Bristol-Myers Squibb released the pooled efficacy and safety results from its Phase III CheckMate -017 and CheckMate -057 trials in patients with previously treated advanced non-small cell lung cancer (NSCLC).
The results of the two long-term trials showed that patients receiving the company’s checkpoint inhibitor, Opdivo (nivolumab), had a long-term overall survival (OS) improvement compared to docetaxel chemotherapy alone. For the Opdivo group, OS rates at five years were 13.4% compared to 2.6% for docetaxel. The benefit was seen in all subgroups of patients.
“Since the U.S. Food and Drug Administration approval in second-line non-small cell lung cancer in 2015, Opdivo has become an important treatment option for this population of patients, who historically face five-year survival rates of less than 5% when treated with standard chemotherapy,” said Sabine Maier, development lead, Thoracic Cancers, Bristol-Myers Squibb.
Maier added, “The long-term survival outcomes from these two studies in a large patient population add to the body of evidence supporting the durability of Opdivo-based regimens, which has now been demonstrated across multiple tumor types and lines of therapy.”
The pooled five-year analysis was the longest follow-up from randomized Phase III trials of an immuno-oncology therapy in this setting. In both trials, patients experienced disease progression during or after first-line platinum-based chemotherapy. They were randomized 1:1 to receive Opdivo once every two weeks or docetaxel once every three weeks until disease progression or unacceptable toxicity.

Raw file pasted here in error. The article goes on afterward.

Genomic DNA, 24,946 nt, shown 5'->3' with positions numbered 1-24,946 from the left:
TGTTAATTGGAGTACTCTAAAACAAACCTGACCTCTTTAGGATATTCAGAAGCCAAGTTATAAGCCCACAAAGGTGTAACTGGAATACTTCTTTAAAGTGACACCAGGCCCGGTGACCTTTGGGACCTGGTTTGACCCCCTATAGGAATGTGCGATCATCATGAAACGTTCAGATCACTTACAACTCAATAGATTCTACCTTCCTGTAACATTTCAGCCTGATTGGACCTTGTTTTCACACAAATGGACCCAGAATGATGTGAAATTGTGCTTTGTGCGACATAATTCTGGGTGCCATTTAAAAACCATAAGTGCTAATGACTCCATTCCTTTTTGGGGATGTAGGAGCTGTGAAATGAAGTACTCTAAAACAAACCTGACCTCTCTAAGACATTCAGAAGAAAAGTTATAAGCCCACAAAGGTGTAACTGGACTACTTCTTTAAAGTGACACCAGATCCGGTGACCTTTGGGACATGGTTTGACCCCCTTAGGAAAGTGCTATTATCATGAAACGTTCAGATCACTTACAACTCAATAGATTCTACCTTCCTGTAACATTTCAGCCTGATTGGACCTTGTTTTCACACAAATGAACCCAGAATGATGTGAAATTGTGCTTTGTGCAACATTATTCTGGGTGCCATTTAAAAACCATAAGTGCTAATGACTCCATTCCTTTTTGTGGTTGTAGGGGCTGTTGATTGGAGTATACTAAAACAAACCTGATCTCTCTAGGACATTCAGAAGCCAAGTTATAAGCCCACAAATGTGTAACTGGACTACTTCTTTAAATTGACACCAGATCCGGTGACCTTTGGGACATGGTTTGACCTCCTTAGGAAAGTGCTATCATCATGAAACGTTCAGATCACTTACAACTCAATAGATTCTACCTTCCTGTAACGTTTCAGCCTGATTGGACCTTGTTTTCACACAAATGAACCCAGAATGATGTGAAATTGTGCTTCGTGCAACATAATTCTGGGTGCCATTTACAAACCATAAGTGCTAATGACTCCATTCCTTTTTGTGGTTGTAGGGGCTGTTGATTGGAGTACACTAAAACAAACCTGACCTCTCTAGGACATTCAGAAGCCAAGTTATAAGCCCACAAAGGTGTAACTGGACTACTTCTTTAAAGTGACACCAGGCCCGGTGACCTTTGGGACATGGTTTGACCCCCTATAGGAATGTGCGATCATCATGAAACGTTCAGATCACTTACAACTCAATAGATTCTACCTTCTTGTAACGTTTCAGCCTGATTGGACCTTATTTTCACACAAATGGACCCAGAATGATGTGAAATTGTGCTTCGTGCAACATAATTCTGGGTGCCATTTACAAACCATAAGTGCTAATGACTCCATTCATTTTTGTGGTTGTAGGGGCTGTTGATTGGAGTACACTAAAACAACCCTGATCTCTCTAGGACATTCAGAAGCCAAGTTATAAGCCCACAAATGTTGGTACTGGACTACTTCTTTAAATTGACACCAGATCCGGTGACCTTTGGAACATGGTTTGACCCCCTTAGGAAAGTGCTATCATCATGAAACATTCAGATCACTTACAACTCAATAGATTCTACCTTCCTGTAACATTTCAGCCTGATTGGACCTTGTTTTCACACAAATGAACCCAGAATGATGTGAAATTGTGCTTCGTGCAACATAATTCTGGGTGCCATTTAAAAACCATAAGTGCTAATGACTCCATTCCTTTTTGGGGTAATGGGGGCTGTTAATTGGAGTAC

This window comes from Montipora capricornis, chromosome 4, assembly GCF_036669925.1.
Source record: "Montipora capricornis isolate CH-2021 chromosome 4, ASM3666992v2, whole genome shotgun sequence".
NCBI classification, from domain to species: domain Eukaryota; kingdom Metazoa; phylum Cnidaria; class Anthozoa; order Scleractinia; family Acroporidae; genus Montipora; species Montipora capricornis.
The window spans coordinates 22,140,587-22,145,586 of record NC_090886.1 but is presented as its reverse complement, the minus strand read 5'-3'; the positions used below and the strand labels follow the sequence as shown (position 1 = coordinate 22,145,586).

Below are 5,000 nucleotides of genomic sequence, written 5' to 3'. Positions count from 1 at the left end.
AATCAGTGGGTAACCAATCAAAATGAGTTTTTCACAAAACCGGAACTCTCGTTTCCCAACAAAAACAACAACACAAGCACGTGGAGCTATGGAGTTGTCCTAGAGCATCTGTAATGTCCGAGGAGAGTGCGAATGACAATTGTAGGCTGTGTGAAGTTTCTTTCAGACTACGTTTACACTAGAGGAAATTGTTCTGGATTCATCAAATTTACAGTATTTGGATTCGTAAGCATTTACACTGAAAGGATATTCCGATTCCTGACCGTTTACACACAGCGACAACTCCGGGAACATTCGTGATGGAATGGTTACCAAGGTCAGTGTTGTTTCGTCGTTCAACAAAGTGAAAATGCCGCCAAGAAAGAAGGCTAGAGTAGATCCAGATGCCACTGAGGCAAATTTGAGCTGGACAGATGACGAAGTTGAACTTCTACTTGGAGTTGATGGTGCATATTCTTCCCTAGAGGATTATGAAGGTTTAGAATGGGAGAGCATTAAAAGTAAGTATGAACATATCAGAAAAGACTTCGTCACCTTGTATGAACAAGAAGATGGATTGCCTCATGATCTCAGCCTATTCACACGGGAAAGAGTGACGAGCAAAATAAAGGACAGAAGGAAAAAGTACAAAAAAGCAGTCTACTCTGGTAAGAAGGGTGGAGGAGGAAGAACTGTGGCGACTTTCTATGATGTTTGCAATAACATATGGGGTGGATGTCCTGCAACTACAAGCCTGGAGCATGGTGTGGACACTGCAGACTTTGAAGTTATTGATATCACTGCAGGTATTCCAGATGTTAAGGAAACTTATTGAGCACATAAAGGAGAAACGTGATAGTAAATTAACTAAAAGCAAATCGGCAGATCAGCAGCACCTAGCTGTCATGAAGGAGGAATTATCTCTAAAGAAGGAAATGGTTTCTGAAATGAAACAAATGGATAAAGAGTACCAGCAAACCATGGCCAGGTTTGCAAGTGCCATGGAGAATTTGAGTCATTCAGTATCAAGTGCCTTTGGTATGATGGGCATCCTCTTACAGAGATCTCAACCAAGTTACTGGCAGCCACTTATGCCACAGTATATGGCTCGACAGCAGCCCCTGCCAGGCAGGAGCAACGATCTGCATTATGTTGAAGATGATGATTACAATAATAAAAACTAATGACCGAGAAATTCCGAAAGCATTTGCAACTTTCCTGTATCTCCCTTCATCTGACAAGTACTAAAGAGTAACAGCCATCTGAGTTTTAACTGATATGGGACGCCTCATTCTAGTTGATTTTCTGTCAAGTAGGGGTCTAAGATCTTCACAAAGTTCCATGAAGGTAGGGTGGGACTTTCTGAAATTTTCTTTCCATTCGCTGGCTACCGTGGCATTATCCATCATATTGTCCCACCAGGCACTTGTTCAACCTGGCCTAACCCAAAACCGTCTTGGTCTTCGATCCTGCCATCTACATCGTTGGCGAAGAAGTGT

Once the primary analysis was wrapped, patients in the docetaxel cohort who were no longer benefiting from the chemotherapy could switch over to receive Opdivo.
The safety profile was consistent with earlier reports in second-line NSCLC. Of the patients still participating, only 2 of 70 had new treatment-related select adverse events between years three and four. No new treatment-related adverse events were reported between the fourth and fifth years in the 55 patients remaining in the trial.
In patients who had an objective response to Opdivo, a third, 32.2%, continued to see a response at five years. None of the patients with an objective response to docetaxel continued to have a response at the five-year mark. Median duration of response for the Opdivo cohort was 19.9 months compared to 5.6 months for the docetaxel group.
“The five-year CheckMate -017 and 057 data underscores the durable efficacy for Opdivo in this patient population compared to traditional chemotherapy,” said Scott Gettinger, professor, Medical Oncology at Yale Cancer Center.
Last week, the company announced that its Phase III CheckMate -548 study of Opdivo (nivoumab) added to current standard of care to treat brain cancer, newly diagnosed glioblastoma multiforme (GBM), didn’t meet one of its primary endpoints, progression-free survival (PFS). The trial will continue to evaluate the other primary endpoint, overall survival (OS).
CheckMate -548 is evaluating Opdivo and temozolomide and radiation compared to temozolomide and radiation alone. The patients have newly diagnosed GBM that is 06-methylguanine-DNA methyltransferase (MGMT)-methylated. GBM is the most common central nervous system tumor and is the most aggressive. Standard treatment can include surgery followed by radiation and chemotherapy. However, treatment options are limited. The five-year survival rate of patients with GBM is less than five percent.
MGMT methylation status is a biomarker used to guide treatment.
The data monitoring committee recommended the trial continue as planned, with an estimated primary completion date in February 2022. Secondary endpoints are PFS as assessed by the investigator, and OS rate up to two years.
“Though CheckMate -548 did not show statistically significant improvement in progression-free survival, we are continuing to evaluate the benefit the addition of Opdivo to the standard of care treatment regimen may bring to patients suffering from GBM, an extremely aggressive and difficult disease to treat,” said Fouad Namouni, head, Oncology Development, for Bristol-Myers Squibb.